These evaluations inform subsequent interviews and provide a way to connect with prospective candidates over a longer period versus the usual condensed two-week interview period of OCI. So while the process is more efficient, it’s also more thorough. Having multiple sources of evidence from different mediums to measure against results in a more objective and complete view of the fit and a more confident hiring decision. OCI provides one data point about a candidate and can be a valuable piece of the picture, but by incorporating additional data points from assessments, firms will have a fuller picture of the candidate and deeper engagement.
James Boyle, director of recruiting at Latham & Watkins, notes that no preparation for the assessments is necessary. “It’s designed to help us understand a candidate’s natural approach to work.”
These assessments impact the candidate experience, as well. After completing Latham’s job simulation, candidates receive a feedback report noting their strengths and areas for development. Such insights provide the candidate with an opportunity for personal growth and can go a long way in building long-term relationships with them. Demonstrating a respect for candidates’ time and effort can be a differentiating factor in firms winning the battle for talent. In fact, the NALP survey respondents named firms’ culture as the most influential factor in deciding where to apply and accept offers. This window into firm culture is important for another reason: retention. A crucial factor in hiring decisions today is how to determine which candidates have the skills, grit and pro-client mindset to thrive in the long run. But it’s also up to firms to establish realistic job expectations.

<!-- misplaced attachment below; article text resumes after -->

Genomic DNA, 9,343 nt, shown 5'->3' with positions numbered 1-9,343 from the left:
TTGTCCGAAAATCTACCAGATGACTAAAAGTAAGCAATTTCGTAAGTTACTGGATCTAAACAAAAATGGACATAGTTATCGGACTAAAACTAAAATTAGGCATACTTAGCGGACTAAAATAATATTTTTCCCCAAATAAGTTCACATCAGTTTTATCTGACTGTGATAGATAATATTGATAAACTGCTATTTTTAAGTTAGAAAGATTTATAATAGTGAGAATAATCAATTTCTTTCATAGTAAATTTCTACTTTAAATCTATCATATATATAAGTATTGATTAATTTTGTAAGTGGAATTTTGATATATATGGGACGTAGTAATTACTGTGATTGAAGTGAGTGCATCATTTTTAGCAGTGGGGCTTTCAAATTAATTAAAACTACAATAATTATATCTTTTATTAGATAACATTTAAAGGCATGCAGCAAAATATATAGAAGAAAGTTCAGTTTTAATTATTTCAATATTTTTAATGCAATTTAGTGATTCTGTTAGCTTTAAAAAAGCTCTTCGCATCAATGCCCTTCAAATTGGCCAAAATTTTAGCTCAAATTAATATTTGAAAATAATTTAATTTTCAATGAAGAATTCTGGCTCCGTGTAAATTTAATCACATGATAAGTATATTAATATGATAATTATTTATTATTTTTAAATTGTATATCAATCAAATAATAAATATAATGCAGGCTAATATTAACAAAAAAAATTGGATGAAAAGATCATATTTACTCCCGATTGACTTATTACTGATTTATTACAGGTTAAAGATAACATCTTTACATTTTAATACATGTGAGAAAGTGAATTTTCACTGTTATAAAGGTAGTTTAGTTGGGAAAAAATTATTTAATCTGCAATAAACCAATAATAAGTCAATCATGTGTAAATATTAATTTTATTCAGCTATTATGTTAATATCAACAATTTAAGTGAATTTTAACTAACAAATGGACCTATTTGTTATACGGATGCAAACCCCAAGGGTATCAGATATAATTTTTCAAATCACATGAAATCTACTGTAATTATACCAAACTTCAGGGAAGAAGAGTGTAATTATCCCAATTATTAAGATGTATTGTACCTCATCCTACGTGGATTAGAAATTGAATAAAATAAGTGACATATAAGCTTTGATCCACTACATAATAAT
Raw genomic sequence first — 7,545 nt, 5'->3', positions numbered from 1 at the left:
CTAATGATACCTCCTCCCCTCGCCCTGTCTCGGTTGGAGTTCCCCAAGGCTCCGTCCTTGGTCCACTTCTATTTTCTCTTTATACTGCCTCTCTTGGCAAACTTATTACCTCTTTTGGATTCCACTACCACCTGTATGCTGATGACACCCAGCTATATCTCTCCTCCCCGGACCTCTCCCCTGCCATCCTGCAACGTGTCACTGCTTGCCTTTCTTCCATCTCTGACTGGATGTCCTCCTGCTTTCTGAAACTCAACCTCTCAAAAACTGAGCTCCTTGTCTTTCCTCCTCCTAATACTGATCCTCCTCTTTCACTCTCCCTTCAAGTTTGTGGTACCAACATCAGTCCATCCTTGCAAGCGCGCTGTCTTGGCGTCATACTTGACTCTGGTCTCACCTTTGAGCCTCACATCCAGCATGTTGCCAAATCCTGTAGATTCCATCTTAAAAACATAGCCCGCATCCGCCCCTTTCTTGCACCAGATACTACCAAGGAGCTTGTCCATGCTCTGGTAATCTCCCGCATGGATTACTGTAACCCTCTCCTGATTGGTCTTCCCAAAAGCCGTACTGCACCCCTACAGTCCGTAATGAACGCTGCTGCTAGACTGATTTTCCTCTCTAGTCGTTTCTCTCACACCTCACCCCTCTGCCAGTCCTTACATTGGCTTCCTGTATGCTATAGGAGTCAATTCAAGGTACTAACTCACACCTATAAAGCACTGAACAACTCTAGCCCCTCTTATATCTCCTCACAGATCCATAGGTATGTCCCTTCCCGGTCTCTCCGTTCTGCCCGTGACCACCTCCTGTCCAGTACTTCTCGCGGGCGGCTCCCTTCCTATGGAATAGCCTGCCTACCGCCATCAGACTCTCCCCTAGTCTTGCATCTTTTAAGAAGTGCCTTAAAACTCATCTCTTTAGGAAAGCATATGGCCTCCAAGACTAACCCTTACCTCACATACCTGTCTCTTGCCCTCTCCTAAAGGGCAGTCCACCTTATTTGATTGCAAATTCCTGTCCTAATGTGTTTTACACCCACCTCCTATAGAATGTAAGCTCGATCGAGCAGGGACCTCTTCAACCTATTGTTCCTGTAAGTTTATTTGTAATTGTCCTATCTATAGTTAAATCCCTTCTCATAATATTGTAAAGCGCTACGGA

Being transparent up front about those expectations with a work simulation can help avoid later dissatisfaction.
Expanding OCI’s reach: Diversity and inclusion in law
Virtual engagement can also bring greater inclusion to OCI. In the past, law students who had to work jobs while going to school might have missed out on OCI opportunities that conflicted with their work responsibilities. Similarly, some first-generation law students might not be aware of OCI’s potential benefits. Virtual engagement, on the other hand, can accommodate students’ unique needs and therefore reach candidates who might never have been considered in the past.
Casting a more inclusive net can be just the kind of forward-looking approach that differentiates a firm. For example, in the case of the student who is the first in their family to pursue higher education, it’s quite possible that they’ve had to overcome more challenges in life and are more resilient than many other candidates—a key predictor of success.
These evaluation tools also level the playing field within the selection process. By offering supplementary evidence that is objectively measured, recruiters can reduce unconscious bias. As Boyle says, using these tools to ensure Latham is hiring “the best and brightest talent, regardless of background is a long-term strategic focus of the firm.”
Looking forward: The future of OCI
OCI has a strong tradition in legal recruiting. For many future associates, it’s a way to get a sense of a range of possible firms at which to start their careers. But as law firms continue to experience record levels of attrition from Millennial and Gen Z associates, all areas of hiring should be evaluated for ways to improve recruiting and retaining early-career hires, including OCI.
The pandemic and the unanticipated shift to virtual recruiting showed us the many benefits that tools like realistic job simulations and other strength-based assessments have to offer. By incorporating them alongside traditional criteria like GPA, firms can promote greater DEI in the legal sector, accelerate hiring and provide a strong start to employee onboarding, setting new associates up for long-term engagement and success.
Mind Your Business is a series of columns written by lawyers, legal professionals and others within the legal industry in the American Bar Assocation ABA Journal.